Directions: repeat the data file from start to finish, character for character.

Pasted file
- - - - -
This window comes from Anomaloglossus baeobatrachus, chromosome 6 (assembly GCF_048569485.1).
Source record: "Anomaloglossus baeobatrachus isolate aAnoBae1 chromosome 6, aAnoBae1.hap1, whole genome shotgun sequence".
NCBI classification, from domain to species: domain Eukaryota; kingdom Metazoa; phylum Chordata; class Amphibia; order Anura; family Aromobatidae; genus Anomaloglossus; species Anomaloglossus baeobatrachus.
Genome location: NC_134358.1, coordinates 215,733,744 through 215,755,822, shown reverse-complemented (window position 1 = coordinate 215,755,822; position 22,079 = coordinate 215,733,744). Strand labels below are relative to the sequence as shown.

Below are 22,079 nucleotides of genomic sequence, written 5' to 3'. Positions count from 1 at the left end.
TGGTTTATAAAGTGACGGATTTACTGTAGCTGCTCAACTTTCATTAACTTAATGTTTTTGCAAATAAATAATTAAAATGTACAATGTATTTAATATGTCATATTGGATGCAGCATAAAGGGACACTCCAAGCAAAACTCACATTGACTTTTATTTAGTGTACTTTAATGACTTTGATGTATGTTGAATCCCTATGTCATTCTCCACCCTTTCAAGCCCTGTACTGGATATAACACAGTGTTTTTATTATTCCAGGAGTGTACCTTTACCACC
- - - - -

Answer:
This window comes from Anomaloglossus baeobatrachus, chromosome 6 (assembly GCF_048569485.1).
Source record: "Anomaloglossus baeobatrachus isolate aAnoBae1 chromosome 6, aAnoBae1.hap1, whole genome shotgun sequence".
NCBI classification, from domain to species: domain Eukaryota; kingdom Metazoa; phylum Chordata; class Amphibia; order Anura; family Aromobatidae; genus Anomaloglossus; species Anomaloglossus baeobatrachus.
Genome location: NC_134358.1, coordinates 215,733,744 through 215,755,822, shown reverse-complemented (window position 1 = coordinate 215,755,822; position 22,079 = coordinate 215,733,744). Strand labels below are relative to the sequence as shown.

Below are 22,079 nucleotides of genomic sequence, written 5' to 3'. Positions count from 1 at the left end.
TGGTTTATAAAGTGACGGATTTACTGTAGCTGCTCAACTTTCATTAACTTAATGTTTTTGCAAATAAATAATTAAAATGTACAATGTATTTAATATGTCATATTGGATGCAGCATAAAGGGACACTCCAAGCAAAACTCACATTGACTTTTATTTAGTGTACTTTAATGACTTTGATGTATGTTGAATCCCTATGTCATTCTCCACCCTTTCAAGCCCTGTACTGGATATAACACAGTGTTTTTATTATTCCAGGAGTGTACCTTTACCACC